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We Can Have Car-Free Development in the US… Almost

We can have car-free development in the US… almost. With the exception of developments in Manhattan, almost every single development in the US would require some sort of parking arrangement to be successful, even when designing the best places for pedestrians. Whether that parking is in the form of street parking or garage parking with ground-level commercial/office uses it does not necessarily matter, as long as there is enough for the residents, tourists, or shoppers. For pedestrian-friendly developments, surface parking lots between the streets and the buildings or main features of the development are not an option.

One of my favorite weblogs, CoolTown Studios, had an interesting article today about a development in China that appears to be car-free and very cool. While I cannot verify by the picture in the article that there is no parking near the development, I do believe that this type of development can be done in the US by satisfying this main criteria (in a simplistic state):

1) First and foremost, you have to have an aesthetically pleasing design that is also walkable. This is the number one reason developments (or anything for that matter) are unsuccessful. You have to take in account what type of people you are looking to attract, and what design will attract them.

2) There has to be parking very close to the site using the general guidelines stated above. You cannot have successful developments without people using them. And you cannot have people without a source of transportation unless they walk there. So in most cases, this means cars. Bikes and public transit work as well, but most people own a car and will use it to get to places. Unless, of course they live on site, which leads into this:

3) If the site is to be lively and usable at all times of each day, there needs to be housing on the site, or very nearby. And these housing units need to provide parking for a majority of the residents. There also needs to be a significant number of units with the appropriate ratio and variety of commercial/office space to match these units. Businesses and places thrive off of people, but there needs to be a reason for people to come there as well. For night activities, adequate pedestrian scale lighting is essential

There are many more key factors in quality development that is relatively car-free. But cars are not necessarily a bad thing for developments because they bring people. What planners and developers need to do is bring both cars and people into harmony. No place is successful without people. People in the US have cars and want to use them because they are convenient. To have successful development, we need to accommodate as many modes of transportation as possible without killing the sense of place.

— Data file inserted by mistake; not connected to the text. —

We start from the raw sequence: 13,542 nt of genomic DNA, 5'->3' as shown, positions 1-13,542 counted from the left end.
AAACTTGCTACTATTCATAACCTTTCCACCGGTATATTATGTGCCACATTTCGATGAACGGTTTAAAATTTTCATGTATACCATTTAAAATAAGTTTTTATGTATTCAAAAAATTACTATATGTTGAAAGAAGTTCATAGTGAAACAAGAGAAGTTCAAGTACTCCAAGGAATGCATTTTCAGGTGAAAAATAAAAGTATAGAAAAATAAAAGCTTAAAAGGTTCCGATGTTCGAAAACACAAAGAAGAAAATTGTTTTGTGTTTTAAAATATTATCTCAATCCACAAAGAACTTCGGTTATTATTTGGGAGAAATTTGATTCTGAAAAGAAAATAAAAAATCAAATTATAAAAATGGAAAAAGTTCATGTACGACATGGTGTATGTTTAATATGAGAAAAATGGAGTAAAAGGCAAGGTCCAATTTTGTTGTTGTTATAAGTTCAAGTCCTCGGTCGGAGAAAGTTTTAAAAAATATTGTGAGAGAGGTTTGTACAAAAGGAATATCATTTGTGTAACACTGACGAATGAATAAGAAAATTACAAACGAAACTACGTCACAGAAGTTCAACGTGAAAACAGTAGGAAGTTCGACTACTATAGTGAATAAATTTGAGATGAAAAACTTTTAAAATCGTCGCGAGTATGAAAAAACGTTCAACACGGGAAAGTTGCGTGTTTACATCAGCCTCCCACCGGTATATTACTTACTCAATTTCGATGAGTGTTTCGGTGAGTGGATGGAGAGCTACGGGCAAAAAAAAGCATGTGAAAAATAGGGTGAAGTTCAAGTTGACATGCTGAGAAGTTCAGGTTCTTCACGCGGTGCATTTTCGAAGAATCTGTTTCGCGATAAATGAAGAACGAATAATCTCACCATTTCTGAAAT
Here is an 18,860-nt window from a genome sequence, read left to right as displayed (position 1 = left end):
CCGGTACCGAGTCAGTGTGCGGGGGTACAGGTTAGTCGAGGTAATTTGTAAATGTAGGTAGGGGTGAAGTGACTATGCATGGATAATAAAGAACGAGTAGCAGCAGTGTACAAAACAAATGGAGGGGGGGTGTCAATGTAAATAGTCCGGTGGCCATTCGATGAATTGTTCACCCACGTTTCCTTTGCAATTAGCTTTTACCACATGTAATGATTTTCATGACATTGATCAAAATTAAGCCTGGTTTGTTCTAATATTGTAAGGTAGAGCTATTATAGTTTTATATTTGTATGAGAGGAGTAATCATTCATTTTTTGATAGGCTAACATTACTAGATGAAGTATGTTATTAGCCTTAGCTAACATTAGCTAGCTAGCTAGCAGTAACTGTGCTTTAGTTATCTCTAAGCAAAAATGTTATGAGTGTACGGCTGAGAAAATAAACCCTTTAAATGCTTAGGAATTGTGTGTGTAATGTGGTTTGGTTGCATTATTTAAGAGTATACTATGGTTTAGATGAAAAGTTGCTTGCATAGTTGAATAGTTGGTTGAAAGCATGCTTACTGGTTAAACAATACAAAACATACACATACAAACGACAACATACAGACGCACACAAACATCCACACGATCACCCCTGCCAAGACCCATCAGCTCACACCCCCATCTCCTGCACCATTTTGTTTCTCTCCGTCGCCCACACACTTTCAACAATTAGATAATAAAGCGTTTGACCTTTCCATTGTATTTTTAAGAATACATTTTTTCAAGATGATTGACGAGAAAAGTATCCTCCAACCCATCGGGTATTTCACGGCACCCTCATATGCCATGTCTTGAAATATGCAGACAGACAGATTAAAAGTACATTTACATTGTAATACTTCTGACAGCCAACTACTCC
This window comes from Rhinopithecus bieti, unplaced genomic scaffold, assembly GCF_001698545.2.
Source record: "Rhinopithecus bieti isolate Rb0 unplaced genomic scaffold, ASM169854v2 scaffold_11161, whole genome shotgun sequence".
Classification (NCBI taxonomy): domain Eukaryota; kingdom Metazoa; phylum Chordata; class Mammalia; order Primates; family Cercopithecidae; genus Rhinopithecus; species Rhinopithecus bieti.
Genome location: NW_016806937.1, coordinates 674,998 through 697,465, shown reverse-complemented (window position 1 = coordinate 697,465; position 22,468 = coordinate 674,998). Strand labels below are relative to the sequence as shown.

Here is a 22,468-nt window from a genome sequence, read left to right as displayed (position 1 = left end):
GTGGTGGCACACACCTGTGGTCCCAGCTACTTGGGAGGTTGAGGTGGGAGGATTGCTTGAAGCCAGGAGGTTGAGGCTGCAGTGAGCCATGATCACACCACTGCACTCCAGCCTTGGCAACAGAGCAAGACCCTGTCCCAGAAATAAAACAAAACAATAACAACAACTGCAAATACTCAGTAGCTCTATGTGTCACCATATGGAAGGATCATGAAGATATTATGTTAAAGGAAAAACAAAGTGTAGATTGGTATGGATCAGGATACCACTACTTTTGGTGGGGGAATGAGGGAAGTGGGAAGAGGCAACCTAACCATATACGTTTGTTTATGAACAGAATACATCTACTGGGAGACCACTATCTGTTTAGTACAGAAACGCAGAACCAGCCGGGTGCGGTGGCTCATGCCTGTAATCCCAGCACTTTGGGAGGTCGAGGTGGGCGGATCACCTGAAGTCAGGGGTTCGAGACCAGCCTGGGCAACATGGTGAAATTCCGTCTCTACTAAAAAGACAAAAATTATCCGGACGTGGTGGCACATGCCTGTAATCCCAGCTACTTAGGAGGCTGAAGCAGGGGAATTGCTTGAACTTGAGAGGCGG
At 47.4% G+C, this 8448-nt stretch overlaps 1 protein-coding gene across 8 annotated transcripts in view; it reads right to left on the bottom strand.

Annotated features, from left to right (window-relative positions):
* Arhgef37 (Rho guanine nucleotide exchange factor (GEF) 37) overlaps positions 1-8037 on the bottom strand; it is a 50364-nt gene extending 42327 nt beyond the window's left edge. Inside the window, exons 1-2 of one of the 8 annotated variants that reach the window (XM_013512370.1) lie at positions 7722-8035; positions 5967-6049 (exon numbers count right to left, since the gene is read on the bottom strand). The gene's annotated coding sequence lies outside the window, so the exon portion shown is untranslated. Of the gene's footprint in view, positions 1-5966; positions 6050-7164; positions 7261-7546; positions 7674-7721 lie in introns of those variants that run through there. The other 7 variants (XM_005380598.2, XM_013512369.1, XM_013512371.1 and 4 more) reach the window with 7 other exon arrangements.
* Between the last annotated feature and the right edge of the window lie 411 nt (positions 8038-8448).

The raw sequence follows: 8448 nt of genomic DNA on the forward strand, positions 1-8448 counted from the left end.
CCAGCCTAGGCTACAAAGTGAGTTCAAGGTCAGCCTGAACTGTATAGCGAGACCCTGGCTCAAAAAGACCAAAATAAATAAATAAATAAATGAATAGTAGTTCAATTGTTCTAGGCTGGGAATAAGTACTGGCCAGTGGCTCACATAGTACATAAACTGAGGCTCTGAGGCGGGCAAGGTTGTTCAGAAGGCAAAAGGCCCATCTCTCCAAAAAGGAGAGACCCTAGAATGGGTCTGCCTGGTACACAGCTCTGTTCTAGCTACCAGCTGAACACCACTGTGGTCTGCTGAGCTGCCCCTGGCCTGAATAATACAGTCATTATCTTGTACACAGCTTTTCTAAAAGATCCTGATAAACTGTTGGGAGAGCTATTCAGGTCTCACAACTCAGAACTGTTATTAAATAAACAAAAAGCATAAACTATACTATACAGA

Perhaps the best example of this type of design in the US that was recently constructed is Santana Row in San Jose, California (pictured above). I also have a photo gallery from my visit there last fall. There are parking garages located behind some of the buildings, and also some of the residential units have garages that empty onto an alley behind the buildings.

{ 2 comments… add one }

  • Michael Patrick September 9, 2005, 8:55 am

    Santana Row is a good addition to West San Jose, attractive on the inside, and a nice place to go for a walk, but it’s limited by its surroundings. The place only takes up a few blocks, and beyond them all sidewalks abut parking lots or landscaped buffers. It also doesn’t connect well to the outside (the outer edge functions a lot like backs of buildings and does not treat Stevens Creek and Winchester Boulevards as walkable blocks themselves), and you have to get there by car (although bus service there is relatively decent). Additionally, its housing is all “luxury,” so you have to be pretty well-off to use Santana Row to satisfy a minimal-driving lifestyle. That lifestyle could be better achieved in a place like Downtown San Jose, which is a bit anemic but has grocery stores, banks, a lot more public transit, fun stuff, etc., and a variety of housing (including affordable).

  • Eric September 9, 2005, 6:52 pm

    Yeah, I’d agree that Santana Row is a standalone development that really does not blend well with the surrounding area, and yes it is upscale. But for the little pocket area it is, it is designed really well. The housing is beyond luxury, it’s super luxury. But there aren’t that many “great” new developments to the scale of Santana Row in the US that I’ve seen lately. And what is really cool about Santana Row is that it’s built on top of a defunct shopping center. There are some neat things going on in downtown San Jose as well.

    Personally, I like mixed-use older places that have character. But you just can’t create those places nowadays. Maybe in 50 years Santana Row will be one of those places. Probably not.

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